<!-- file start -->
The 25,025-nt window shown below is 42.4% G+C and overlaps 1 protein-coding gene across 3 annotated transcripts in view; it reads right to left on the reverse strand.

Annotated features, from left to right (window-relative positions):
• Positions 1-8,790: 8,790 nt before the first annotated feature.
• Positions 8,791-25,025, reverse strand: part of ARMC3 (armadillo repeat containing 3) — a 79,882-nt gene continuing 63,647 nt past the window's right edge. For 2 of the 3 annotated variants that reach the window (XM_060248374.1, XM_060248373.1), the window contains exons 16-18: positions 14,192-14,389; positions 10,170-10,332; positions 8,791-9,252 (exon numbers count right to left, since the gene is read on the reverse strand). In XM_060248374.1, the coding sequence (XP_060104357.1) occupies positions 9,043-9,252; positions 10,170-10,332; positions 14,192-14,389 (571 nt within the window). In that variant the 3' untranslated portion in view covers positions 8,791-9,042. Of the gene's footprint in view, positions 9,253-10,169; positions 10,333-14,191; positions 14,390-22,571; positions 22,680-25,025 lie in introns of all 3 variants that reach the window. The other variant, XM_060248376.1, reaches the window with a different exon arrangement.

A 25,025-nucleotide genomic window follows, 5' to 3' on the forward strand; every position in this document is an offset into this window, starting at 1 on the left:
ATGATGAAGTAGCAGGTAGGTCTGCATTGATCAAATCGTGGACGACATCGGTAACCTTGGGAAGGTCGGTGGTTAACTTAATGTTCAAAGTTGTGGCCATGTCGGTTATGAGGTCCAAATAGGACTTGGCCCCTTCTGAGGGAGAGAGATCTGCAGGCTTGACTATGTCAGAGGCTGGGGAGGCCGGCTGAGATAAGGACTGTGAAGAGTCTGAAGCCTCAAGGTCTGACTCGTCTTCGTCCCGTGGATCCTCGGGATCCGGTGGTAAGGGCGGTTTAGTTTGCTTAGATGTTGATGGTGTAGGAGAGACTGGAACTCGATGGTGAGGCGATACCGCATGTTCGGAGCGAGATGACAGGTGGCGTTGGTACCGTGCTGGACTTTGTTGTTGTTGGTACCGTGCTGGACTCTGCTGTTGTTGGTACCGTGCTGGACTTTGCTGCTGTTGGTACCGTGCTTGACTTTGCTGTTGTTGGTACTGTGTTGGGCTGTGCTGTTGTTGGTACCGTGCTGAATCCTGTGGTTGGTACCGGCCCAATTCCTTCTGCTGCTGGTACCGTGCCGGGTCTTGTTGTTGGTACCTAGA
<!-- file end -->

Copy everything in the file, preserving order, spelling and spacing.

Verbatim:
The 25,025-nt window shown below is 42.4% G+C and overlaps 1 protein-coding gene across 3 annotated transcripts in view; it reads right to left on the reverse strand.

Annotated features, from left to right (window-relative positions):
• Positions 1-8,790: 8,790 nt before the first annotated feature.
• Positions 8,791-25,025, reverse strand: part of ARMC3 (armadillo repeat containing 3) — a 79,882-nt gene continuing 63,647 nt past the window's right edge. For 2 of the 3 annotated variants that reach the window (XM_060248374.1, XM_060248373.1), the window contains exons 16-18: positions 14,192-14,389; positions 10,170-10,332; positions 8,791-9,252 (exon numbers count right to left, since the gene is read on the reverse strand). In XM_060248374.1, the coding sequence (XP_060104357.1) occupies positions 9,043-9,252; positions 10,170-10,332; positions 14,192-14,389 (571 nt within the window). In that variant the 3' untranslated portion in view covers positions 8,791-9,042. Of the gene's footprint in view, positions 9,253-10,169; positions 10,333-14,191; positions 14,390-22,571; positions 22,680-25,025 lie in introns of all 3 variants that reach the window. The other variant, XM_060248376.1, reaches the window with a different exon arrangement.

A 25,025-nucleotide genomic window follows, 5' to 3' on the forward strand; every position in this document is an offset into this window, starting at 1 on the left:
ATGATGAAGTAGCAGGTAGGTCTGCATTGATCAAATCGTGGACGACATCGGTAACCTTGGGAAGGTCGGTGGTTAACTTAATGTTCAAAGTTGTGGCCATGTCGGTTATGAGGTCCAAATAGGACTTGGCCCCTTCTGAGGGAGAGAGATCTGCAGGCTTGACTATGTCAGAGGCTGGGGAGGCCGGCTGAGATAAGGACTGTGAAGAGTCTGAAGCCTCAAGGTCTGACTCGTCTTCGTCCCGTGGATCCTCGGGATCCGGTGGTAAGGGCGGTTTAGTTTGCTTAGATGTTGATGGTGTAGGAGAGACTGGAACTCGATGGTGAGGCGATACCGCATGTTCGGAGCGAGATGACAGGTGGCGTTGGTACCGTGCTGGACTTTGTTGTTGTTGGTACCGTGCTGGACTCTGCTGTTGTTGGTACCGTGCTGGACTTTGCTGCTGTTGGTACCGTGCTTGACTTTGCTGTTGTTGGTACTGTGTTGGGCTGTGCTGTTGTTGGTACCGTGCTGAATCCTGTGGTTGGTACCGGCCCAATTCCTTCTGCTGCTGGTACCGTGCCGGGTCTTGTTGTTGGTACCTAGA